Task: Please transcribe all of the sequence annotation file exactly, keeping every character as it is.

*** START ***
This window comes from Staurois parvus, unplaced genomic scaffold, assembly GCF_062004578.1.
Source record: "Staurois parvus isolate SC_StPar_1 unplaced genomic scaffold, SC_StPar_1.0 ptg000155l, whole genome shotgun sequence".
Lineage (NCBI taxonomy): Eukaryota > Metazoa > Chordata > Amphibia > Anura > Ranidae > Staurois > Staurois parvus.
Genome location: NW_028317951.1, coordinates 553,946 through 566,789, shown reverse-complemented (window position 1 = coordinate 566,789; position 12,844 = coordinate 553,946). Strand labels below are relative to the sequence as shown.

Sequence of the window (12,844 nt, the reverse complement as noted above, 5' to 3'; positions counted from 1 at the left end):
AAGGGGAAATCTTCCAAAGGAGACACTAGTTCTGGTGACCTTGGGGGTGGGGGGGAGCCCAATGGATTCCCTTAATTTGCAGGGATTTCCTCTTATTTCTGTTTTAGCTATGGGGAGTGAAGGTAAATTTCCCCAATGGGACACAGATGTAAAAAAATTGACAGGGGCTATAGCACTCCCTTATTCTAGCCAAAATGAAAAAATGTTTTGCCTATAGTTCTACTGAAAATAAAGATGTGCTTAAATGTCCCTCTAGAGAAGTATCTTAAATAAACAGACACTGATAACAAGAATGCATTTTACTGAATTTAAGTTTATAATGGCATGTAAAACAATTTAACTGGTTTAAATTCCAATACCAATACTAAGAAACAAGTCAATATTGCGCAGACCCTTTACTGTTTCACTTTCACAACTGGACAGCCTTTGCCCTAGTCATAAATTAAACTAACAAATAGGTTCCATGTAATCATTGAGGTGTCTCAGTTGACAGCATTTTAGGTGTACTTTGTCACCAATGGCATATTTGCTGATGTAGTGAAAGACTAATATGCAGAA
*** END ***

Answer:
This window comes from Staurois parvus, unplaced genomic scaffold, assembly GCF_062004578.1.
Source record: "Staurois parvus isolate SC_StPar_1 unplaced genomic scaffold, SC_StPar_1.0 ptg000155l, whole genome shotgun sequence".
Lineage (NCBI taxonomy): Eukaryota > Metazoa > Chordata > Amphibia > Anura > Ranidae > Staurois > Staurois parvus.
Genome location: NW_028317951.1, coordinates 553,946 through 566,789, shown reverse-complemented (window position 1 = coordinate 566,789; position 12,844 = coordinate 553,946). Strand labels below are relative to the sequence as shown.

Sequence of the window (12,844 nt, the reverse complement as noted above, 5' to 3'; positions counted from 1 at the left end):
AAGGGGAAATCTTCCAAAGGAGACACTAGTTCTGGTGACCTTGGGGGTGGGGGGGAGCCCAATGGATTCCCTTAATTTGCAGGGATTTCCTCTTATTTCTGTTTTAGCTATGGGGAGTGAAGGTAAATTTCCCCAATGGGACACAGATGTAAAAAAATTGACAGGGGCTATAGCACTCCCTTATTCTAGCCAAAATGAAAAAATGTTTTGCCTATAGTTCTACTGAAAATAAAGATGTGCTTAAATGTCCCTCTAGAGAAGTATCTTAAATAAACAGACACTGATAACAAGAATGCATTTTACTGAATTTAAGTTTATAATGGCATGTAAAACAATTTAACTGGTTTAAATTCCAATACCAATACTAAGAAACAAGTCAATATTGCGCAGACCCTTTACTGTTTCACTTTCACAACTGGACAGCCTTTGCCCTAGTCATAAATTAAACTAACAAATAGGTTCCATGTAATCATTGAGGTGTCTCAGTTGACAGCATTTTAGGTGTACTTTGTCACCAATGGCATATTTGCTGATGTAGTGAAAGACTAATATGCAGAA